I haven’t come across a more beautiful and powerful set of simple words that shows genuine care.

In the other book NO LONGER ALONE, a young girl not much older than Taylor, is dealing with the crushing loss of his mother. The text doesn’t explicitly say it; and that’s the most powerful way in which a picture book works by leaving things unsaid so that the visuals flow in to fill the textual gaps, thereby making it one of the most potent formats of books that engage all your senses as you flip the pages. There are visual cues, just like there are in our lives when we go about meeting strangers, friends. It’s in how well we ‘read’ the other’s version of their life through what they chose to tell us what they don’t, that we create our impressions of them. Our relationships are hinged around what we choose to do with the explicitly communicated and our perceptions of what’s not.

The girl recedes into her silent cocoon to make sense of the loss she is facing. The others who see her end up labelling her as ‘shy’, ‘quiet’, one who ‘doesn’t like to run about’. But as she tells the reader,

“I’m not shy, I just don’t feel like talking right now”.

She may have chosen to not enter into a dialogue with the world around her, but we, the privileged reader, are privy to what’s going inside her; she invites us in. It’s through the interplay between her opening up to the reader and this external silence and withdrawal from the busy, noisy, supposedly-active world around her that we get a peek inside her lost and broken heart.

She does end up breaking her silence, as did Taylor, but only when she feels safe enough to with a person who just wants her to “try to be the old (her)”.

“The loud-and-active you, the happy you, the you, you used to be.”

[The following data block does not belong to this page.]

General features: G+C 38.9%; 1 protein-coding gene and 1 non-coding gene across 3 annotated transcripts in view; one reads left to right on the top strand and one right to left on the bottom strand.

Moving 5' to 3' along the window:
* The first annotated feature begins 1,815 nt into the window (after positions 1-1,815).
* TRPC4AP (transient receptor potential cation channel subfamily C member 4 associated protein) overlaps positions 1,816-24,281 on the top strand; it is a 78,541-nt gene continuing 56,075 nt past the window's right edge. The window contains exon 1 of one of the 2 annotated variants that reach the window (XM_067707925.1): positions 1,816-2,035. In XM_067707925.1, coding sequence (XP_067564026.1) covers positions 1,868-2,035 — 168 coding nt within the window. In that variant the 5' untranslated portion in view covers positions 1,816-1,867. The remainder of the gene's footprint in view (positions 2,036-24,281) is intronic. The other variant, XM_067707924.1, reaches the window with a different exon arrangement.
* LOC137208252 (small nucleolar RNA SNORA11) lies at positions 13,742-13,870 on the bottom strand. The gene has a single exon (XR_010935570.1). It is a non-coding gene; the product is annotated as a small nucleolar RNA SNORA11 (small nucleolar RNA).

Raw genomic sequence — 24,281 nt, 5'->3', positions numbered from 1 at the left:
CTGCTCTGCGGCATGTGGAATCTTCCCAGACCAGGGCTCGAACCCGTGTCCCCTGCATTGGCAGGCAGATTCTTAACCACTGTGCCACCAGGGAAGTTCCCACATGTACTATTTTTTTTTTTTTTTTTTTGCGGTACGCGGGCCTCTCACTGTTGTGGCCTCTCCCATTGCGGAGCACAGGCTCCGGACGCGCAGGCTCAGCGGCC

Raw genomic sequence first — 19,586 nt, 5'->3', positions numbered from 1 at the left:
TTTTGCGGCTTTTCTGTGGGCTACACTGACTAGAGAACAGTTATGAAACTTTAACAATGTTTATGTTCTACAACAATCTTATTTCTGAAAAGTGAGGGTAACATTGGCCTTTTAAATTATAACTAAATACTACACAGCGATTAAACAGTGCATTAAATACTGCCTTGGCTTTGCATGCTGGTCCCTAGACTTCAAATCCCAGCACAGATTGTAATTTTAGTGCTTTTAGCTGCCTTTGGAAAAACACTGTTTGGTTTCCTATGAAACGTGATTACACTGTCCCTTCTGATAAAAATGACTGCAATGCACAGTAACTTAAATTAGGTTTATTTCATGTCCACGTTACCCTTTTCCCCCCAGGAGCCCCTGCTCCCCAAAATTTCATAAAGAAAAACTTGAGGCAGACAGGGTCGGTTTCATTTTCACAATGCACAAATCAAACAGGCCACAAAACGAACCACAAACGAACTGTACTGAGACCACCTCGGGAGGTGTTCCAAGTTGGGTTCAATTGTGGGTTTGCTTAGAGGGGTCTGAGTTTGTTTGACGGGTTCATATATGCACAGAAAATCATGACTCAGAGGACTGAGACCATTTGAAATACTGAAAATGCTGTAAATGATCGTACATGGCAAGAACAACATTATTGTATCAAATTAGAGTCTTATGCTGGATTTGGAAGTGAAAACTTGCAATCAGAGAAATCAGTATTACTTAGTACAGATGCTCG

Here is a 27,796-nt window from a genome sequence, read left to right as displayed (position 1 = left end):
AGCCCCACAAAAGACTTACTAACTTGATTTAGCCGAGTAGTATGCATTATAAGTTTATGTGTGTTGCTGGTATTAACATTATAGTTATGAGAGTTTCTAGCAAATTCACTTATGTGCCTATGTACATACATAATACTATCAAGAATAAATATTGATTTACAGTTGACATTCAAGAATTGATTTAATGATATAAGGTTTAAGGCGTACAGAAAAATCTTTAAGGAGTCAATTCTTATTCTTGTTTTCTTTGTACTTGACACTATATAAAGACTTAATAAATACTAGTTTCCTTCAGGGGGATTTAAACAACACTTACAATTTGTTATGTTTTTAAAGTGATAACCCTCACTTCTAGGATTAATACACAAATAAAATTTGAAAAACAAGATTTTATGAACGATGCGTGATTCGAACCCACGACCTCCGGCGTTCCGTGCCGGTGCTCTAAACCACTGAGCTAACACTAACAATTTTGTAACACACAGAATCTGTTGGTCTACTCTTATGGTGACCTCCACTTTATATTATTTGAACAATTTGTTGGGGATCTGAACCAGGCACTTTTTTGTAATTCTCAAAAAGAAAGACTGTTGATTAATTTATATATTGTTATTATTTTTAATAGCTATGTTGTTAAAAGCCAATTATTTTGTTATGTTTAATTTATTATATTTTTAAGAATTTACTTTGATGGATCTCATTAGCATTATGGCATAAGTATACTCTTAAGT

Her dad. Someone who takes us right back to the rabbit, the listener.

And just like in the other book, that’s when she opens up. And her silence turns into a deluge of out-pouring.

“And I tell him that was the old me, the before me, the once-upon-a-time me, the before-I-was-sad me, before we were alone.

I tell him how I don’t feel myself right now, how I feel different, like someone else, I tell him all the things that are worrying me, upsetting me, making me feel alone.”

And this, the dad now sitting in silence on a park bench that overlooks the rest of the city in the distance while being totally present with her in the moment, absorbs from her. He listens.

And through this act of listening, which is the most dependable companion and partner to silence, he gives his daughter her pulse back.

“And right NOW,” she says, “starts to feel different.”

How the mood begins to lift up and how her feet begin to skip and her voice begins to travel.

And as we hear her a few pages later, “…we no longer feel alone.”

As a generation of Facebook and Whatsapp parents, our days begin and end on a staple diet of quotable inspiring quotes on mindfulness et al, supplemented by some more on the how-tos of being fully there with our children in that moment we are together. It is the marvel that picture books are, gathering the deepest life lessons within their folds in the simplest of ways. If only we care to read between the powerful lines and visuals.

As I don’t tire of repeating, a well-crafted picture book can never let us down. They never do.

[“source=indianexpress”]

About the author

Loknath Das